Monday, January 15, 2024


 15 January 2024: Here we are mid January already and the weather has been borderline awful for much of the month - so far. At least here in the United States. Flooding, snow, bitter cold, generally winter weather.... We hold onto the hope that maybe we'll have an early Spring!

Last time, we began a series - of unknown duration - on shipwrecks discovered since the discovery of the wreck of Titanic. So this will be part 2 and includes some really old ones - i.e. from the time of Kubla Khan! Continuing from the Wall Street Journal piece:


1991: Stella

  • Year lost: 1899
  • Location where found: Channel Islands coast
  • Found by: Jersey Sub-Aqua Club

The Stella was a steamer put into service in 1890 to ply the route between the English mainland and the Channel Islands. It was sailing at 18 knots when a thick fog descended. The crew thought they were farther out from the Casquets, a dangerous rocky reef with lighthouses used by mariners for the turning point to Guernsey. The shoals tore the bottom out of the hull, and the vessel sank in eight minutes; 105 passengers and crew lost their lives. In 1991, John Ovenden, an amateur diver from Jersey, and a team of divers from Jersey Sub-Aqua Club found the wreck.

1994: Ships from the fleet of Kublai Khan

  • Year lost: 1274 or 1281
  • Location where found: Imari Bay off the coast of Takashima, Japan
  • Found by: Kenzo Hayashida, director of the Institute of Asian Research in Underwater Archaeology in Japan

After conquering Korea, the Mongol prince Kublai Khan made several attempts to conquer Japan with huge fleets of ships. In either 1274 or 1281, the fleet was thwarted by a large storm known as a “kamikaze” (“divine wind”) – a term later adopted by Japanese pilots who flew suiсide missions against Allied ships during World War II. The story of the great tempest has become a major part of Japanese folklore, but where were the ships? In 1994, a research team led by Kenzo Hayashida, director of the Institute of Asian Research in Underwater Archaeology in Japan, found three stone and wooden anchors in Kozaki Harbor, a small cove on the south coast of Takashima. Later that year, they found the remains of a ship in 45 feet of water. Hayashida was confident that this was a ship from the fabled fleet. [ed: sorry we don't have a photo of one of the Khan's vessels - photography had  not been invented yet!]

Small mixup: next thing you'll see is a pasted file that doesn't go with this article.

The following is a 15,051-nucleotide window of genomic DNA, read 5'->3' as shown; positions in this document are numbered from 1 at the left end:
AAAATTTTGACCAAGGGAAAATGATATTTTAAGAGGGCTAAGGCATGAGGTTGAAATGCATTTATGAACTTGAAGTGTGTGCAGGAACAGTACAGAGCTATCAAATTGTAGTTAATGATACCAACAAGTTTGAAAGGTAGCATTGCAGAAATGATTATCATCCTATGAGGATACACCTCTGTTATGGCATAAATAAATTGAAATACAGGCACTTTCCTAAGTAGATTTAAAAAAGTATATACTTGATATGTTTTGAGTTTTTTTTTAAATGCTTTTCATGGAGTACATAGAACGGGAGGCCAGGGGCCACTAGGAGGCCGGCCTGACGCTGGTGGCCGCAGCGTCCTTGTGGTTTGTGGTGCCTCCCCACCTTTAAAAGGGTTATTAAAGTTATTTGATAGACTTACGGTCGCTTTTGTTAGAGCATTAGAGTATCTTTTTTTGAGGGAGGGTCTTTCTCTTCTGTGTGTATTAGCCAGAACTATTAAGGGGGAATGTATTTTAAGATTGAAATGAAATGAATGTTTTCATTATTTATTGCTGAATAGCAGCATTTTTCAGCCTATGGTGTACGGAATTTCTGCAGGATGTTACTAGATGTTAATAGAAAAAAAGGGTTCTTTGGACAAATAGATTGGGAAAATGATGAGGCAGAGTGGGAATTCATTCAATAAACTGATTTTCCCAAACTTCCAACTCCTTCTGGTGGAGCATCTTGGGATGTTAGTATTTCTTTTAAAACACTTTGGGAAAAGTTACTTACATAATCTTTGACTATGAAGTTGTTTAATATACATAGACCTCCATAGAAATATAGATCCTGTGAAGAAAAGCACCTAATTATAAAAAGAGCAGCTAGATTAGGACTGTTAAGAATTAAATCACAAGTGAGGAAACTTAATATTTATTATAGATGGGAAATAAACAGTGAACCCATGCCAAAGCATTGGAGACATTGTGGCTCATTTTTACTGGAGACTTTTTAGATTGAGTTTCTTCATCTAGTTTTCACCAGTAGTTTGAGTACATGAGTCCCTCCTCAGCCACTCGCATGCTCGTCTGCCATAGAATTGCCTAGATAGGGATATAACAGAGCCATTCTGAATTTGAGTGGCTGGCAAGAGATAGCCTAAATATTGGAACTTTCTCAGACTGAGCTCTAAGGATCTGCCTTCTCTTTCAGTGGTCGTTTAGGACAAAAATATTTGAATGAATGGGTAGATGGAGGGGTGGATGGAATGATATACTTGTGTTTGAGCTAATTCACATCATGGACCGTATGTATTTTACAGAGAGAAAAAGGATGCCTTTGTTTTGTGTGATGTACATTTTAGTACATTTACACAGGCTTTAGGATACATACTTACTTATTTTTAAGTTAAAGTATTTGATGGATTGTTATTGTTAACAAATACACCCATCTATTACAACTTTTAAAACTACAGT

1995: La Belle

          Year lost: 1686

 Location where found: Matagorda Bay off the coast of Texas

  • Found by: Archaeologists from Texas Historical Commission

In 1684, the French ship La Belle and three other ships belonging to the famed explorer René-Robert Cavelier, known as La Salle, set sail from France for the Mississippi River with 300 settlers aiming to colonize the area, discover trade routes, and find Spanish silver mines. Some of the ships were lost to pirates and storms en route. The La Belle veered hundreds of miles off course into Matagorda Bay off the coast of Texas, where it sank during a storm in 1686. It was found in 1995 by marine archaeologists from the Texas Historical Commission. The hull has been recovered, along with artifacts including tools, trade goods, weapons, and personal items of the would-be settlers.

1996: Queen Anne’s Revenge

Queen Anne's Anchor raised

Year lost:

Location where found: Beaufort Inlet off the North Carolina coast

Found by: Private salvage company [ed: the late writer Clive Cussler's underwater archeology firm, NUMA actually found it]

Queen Anne’s Revenge had a complicated history. It was originally a Royal Navy vessel, it became a French slave ship, and then it was commandeered by the pirate Blackbeard in 1717. A year later, the ship ran aground in the Beaufort Inlet off the coast of North Carolina and Blackbeard escaped from the wreck. The ship was discovered in 23 feet of water by a private salvage company in 1996. More than 30 cannon and 250,000 artifacts have been removed from the wreck. [ed: we have posted about this discovery in the past.]


OK - that will wrap up this edition of recently discovered shipwrecks and we'll continue the series with the next post. Based on reader feedback, there seems to be some interest here - for which we thank you!

Until next time,

                                                          Fair Winds,

                                                                   Old Salt

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